Negro means black, nothing more nothing less. Even though it might sound similar to the french nègre (which is how Evra understood it) or Negro (neegro) in english, or Nig*er, they have nothing to do with each other. French has a word for the colour black, it’s “noir”, English it is Black, Spanish it is “negro”. The only thing Suarez is guilty of is making reference to skin colour and using a word that in his language unfortunately sounds like a derrogatory word in English.

        The irony of the over-the-top PC BS is that it totally failed to take into account the context of a Latin American speaking in his own language, because his skin colour is associated with being an agressor – the approach in itself was bigotted.

        Don’t get me wrong racism is a very real and serious issue, applying the label racist to someone is a very serious label, and shouldn’t be applied lightly, willy nilly, especially in such an ambiguous situation – cultural misunderstanding does not equal racism.

        • Sean L

          That misses the point – it’s not the word itself but the context. Even if he said “black” five times in rapid succession, as is alleged, it would still be considered racial abuse.

          • El_Uruguayo

            From a language perspective, there’s nothing racially abusive in using the word black, unless it is accompanied with a negative qualifier – not the case.

            I guess context for “racial abuse” in england is defined by using a term to describe skin colour, when speaking with someone from a different race.

            The use of the word “negro” is 100% equivalent saying something like “buddy”, “dude”, “my friend”, “man”, “bruv”, ect.

            But I guess I will concede it is possible that 100% of brits are experts on the use of colloquial Uruguayan Spanish – you’re telling me how it is – I guess I should take your superior knowledge at face value, everything I know is worthless – the superior blue blood has spoken 😛

            • radicaljoe

              Not 100% of Brits, just the hand-wringing middle-class who, despite their efforts to denounce the evils of imperialism, have no problem with telling a foriegner what words in their language really mean.

              • Alan Nocker

                I’m not an expert on Uruguayan Spanish but I have lived in Peru for 25 years and know Peruvian Spanish pretty well. In Peru friends can and often do call each other by nicknames..flaco is skinny, gordo is fatty, mono is monkey, chino is Chinese, negro is black. It’s accepted and acceptable when used to a friend. If as Suarez did someone used these phrases in an aggressive manner then it would not be acceptable or accepted. He may well not be racist but he was being racist. Whether any of this should impact on his award as player of the year is another matter. He is the best player, he should be voted best player. It’s not the best behaved best player of the year.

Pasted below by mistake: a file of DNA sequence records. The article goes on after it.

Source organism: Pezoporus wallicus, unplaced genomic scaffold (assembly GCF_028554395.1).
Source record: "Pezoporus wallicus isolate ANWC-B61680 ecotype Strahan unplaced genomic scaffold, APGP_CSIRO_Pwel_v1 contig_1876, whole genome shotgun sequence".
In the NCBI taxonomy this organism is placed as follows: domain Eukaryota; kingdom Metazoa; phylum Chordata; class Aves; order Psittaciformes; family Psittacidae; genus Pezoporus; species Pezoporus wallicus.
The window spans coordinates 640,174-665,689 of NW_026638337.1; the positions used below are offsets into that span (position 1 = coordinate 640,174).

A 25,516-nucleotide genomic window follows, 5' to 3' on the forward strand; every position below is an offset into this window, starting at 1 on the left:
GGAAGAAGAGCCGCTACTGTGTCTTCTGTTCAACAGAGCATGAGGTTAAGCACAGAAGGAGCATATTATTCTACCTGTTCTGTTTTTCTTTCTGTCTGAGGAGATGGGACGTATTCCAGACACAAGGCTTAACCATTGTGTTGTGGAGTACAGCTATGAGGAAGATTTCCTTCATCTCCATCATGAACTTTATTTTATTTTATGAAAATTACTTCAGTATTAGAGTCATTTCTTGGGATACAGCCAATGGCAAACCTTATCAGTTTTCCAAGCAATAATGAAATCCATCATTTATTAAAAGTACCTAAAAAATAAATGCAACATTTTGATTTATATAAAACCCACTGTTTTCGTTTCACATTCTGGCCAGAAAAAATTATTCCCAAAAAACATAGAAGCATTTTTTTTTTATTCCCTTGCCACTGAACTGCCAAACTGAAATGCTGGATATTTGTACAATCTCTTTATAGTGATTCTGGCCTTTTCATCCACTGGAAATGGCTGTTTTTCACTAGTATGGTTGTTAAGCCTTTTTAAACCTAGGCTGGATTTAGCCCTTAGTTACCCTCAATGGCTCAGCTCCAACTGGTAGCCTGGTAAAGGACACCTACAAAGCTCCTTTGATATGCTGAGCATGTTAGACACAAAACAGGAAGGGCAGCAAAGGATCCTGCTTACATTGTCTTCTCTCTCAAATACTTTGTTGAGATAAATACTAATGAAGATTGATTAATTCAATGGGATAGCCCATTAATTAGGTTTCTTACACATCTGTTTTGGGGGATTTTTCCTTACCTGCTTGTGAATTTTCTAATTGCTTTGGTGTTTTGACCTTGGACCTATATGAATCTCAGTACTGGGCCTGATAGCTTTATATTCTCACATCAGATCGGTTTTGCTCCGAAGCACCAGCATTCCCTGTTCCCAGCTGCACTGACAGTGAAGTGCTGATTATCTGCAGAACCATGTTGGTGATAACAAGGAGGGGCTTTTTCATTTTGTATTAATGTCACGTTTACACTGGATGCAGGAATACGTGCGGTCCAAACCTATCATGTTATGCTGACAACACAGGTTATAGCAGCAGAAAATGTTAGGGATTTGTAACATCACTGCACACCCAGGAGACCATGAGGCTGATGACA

• anncalba

    Ah, football, the Beautiful Game. Millions of under-educated kids around the world (including the UK) who believe the dream, just kick a ball and be a millionaire. And many very sad men whose whole lives revolve around how well “their” (foreign owned and corrupt) team does every week. But, dream on.

  • Sean L

    To the point and well argued. Not.

  • oldestel

    “Racism is the most appalling blight on our planet, and our duty as human beings is never to override instances of it.”

    I think it comes some way behind middle class sanctimony.

  • kle4

    Racism is certainly abhorrent, though I’m not sure, given the horrors of the world (some of which is undoubtedly fulled by racism, though not all) is ‘the most appalling blight on the planet’.

    As for allowing Suarez to be named player of the year, that would depend on the criteria, if the award included setting an example beyond being a footballer for instance. It is perfectly possible to give him player of the year award and still say it is wrong to be racist. Artists, inventers and celebrated men adn women without counting have been downright horrible people but their achievements are still recognized, as you point out – you seem to have accepted the position of the morally bankrupt in cultural activities having their work celebrated despite their distasteful natures, so why Football is any different I’m not sure. If he is deemed the best player then that can be accepted, it doesn’t erase anything else he might be unless we let it. You can simply choose to acknowledge it grudgingly if you want.

    • Sean L

      I don’t always understand what is meant by “racist”. Without further qualification it could mean adherence to some racially based political doctrine. But it doesn’t at all follow that because I’ve slandered your racial appearance in a physically combative moment on a football pitch, perhaps after you’ve just kicked me in the shins or scraped your studs down my calf, that I harbour any deep-seated grievance against your racial type as such. But when the words we,ve uttered are continually repeated and publicised their original context is forgotten and they take on a life of their own, to be interpreted in ways that may bear little relation to what we intended. What is said on the pitch, in the bedroom, kitchen, office, wherever, has its meaning there. Once it gets repeated it becomes something else, in this case a political football.

      • kle4

        There is something in what you say. Making a comment, however wrong, is not all someone is, if there is not evidence that they hold deep seated persistently terrible views. However, it is rarely worth attempting to argue the point that someone doing a bad thing does not mean they are definitely a bad person (though they may be), as it will be seen as excusing the initial bad behaviour, however despicable one might find racism (and I find it both despicable and baffling)

  • bobby_r

    Rambling, cultural name-dropping, pointless article which chucks around the Left’s favourite word without understanding what it actually means. Back to the Guardian please Daniel.

  • Bluesman_1

    “Should we allow a racist to become Player of the Year?”



    Just a thought, has he been convicted of a crime?

    • oldestel

      Yes, by the author of this article.
      What more do we need?

      • ianess

        Suarez is mixed-race. I thought that meant, according to Guardianista guidelines, that he can never be guilty of ‘racism’.